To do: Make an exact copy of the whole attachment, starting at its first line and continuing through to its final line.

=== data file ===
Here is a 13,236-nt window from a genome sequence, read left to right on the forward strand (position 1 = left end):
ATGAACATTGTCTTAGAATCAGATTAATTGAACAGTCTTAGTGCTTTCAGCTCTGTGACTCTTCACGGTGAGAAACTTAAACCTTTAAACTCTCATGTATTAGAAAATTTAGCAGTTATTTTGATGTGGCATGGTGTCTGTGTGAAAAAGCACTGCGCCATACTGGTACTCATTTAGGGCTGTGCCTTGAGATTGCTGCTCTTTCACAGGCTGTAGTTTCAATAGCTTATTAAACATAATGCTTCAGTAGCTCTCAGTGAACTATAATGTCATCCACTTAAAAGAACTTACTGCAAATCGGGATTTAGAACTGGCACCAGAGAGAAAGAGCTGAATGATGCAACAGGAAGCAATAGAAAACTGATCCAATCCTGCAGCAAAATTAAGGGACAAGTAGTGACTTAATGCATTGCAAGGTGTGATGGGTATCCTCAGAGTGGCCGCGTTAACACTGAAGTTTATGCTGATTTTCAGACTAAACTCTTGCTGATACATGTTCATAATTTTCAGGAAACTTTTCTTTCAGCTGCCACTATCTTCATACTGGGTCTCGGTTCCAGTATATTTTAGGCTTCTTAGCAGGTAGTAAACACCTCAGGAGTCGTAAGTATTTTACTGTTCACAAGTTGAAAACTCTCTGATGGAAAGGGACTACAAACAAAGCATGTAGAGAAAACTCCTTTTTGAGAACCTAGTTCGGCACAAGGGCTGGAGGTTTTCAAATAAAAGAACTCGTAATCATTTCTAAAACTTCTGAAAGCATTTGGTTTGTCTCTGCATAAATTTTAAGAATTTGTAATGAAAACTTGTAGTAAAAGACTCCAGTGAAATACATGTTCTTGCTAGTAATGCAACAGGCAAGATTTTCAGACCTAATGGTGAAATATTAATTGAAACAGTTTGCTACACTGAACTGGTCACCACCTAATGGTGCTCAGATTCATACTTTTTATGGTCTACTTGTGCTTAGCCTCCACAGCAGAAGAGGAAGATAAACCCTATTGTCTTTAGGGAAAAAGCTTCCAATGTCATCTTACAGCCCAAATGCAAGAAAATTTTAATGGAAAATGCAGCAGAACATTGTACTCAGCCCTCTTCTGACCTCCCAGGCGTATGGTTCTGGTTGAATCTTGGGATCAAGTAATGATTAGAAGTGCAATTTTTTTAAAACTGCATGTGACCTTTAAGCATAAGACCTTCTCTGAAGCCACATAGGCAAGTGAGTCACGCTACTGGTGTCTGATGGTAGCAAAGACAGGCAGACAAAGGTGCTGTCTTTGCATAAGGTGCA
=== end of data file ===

Here is a 13,236-nt window from a genome sequence, read left to right on the forward strand (position 1 = left end):
ATGAACATTGTCTTAGAATCAGATTAATTGAACAGTCTTAGTGCTTTCAGCTCTGTGACTCTTCACGGTGAGAAACTTAAACCTTTAAACTCTCATGTATTAGAAAATTTAGCAGTTATTTTGATGTGGCATGGTGTCTGTGTGAAAAAGCACTGCGCCATACTGGTACTCATTTAGGGCTGTGCCTTGAGATTGCTGCTCTTTCACAGGCTGTAGTTTCAATAGCTTATTAAACATAATGCTTCAGTAGCTCTCAGTGAACTATAATGTCATCCACTTAAAAGAACTTACTGCAAATCGGGATTTAGAACTGGCACCAGAGAGAAAGAGCTGAATGATGCAACAGGAAGCAATAGAAAACTGATCCAATCCTGCAGCAAAATTAAGGGACAAGTAGTGACTTAATGCATTGCAAGGTGTGATGGGTATCCTCAGAGTGGCCGCGTTAACACTGAAGTTTATGCTGATTTTCAGACTAAACTCTTGCTGATACATGTTCATAATTTTCAGGAAACTTTTCTTTCAGCTGCCACTATCTTCATACTGGGTCTCGGTTCCAGTATATTTTAGGCTTCTTAGCAGGTAGTAAACACCTCAGGAGTCGTAAGTATTTTACTGTTCACAAGTTGAAAACTCTCTGATGGAAAGGGACTACAAACAAAGCATGTAGAGAAAACTCCTTTTTGAGAACCTAGTTCGGCACAAGGGCTGGAGGTTTTCAAATAAAAGAACTCGTAATCATTTCTAAAACTTCTGAAAGCATTTGGTTTGTCTCTGCATAAATTTTAAGAATTTGTAATGAAAACTTGTAGTAAAAGACTCCAGTGAAATACATGTTCTTGCTAGTAATGCAACAGGCAAGATTTTCAGACCTAATGGTGAAATATTAATTGAAACAGTTTGCTACACTGAACTGGTCACCACCTAATGGTGCTCAGATTCATACTTTTTATGGTCTACTTGTGCTTAGCCTCCACAGCAGAAGAGGAAGATAAACCCTATTGTCTTTAGGGAAAAAGCTTCCAATGTCATCTTACAGCCCAAATGCAAGAAAATTTTAATGGAAAATGCAGCAGAACATTGTACTCAGCCCTCTTCTGACCTCCCAGGCGTATGGTTCTGGTTGAATCTTGGGATCAAGTAATGATTAGAAGTGCAATTTTTTTAAAACTGCATGTGACCTTTAAGCATAAGACCTTCTCTGAAGCCACATAGGCAAGTGAGTCACGCTACTGGTGTCTGATGGTAGCAAAGACAGGCAGACAAAGGTGCTGTCTTTGCATAAGGTGCA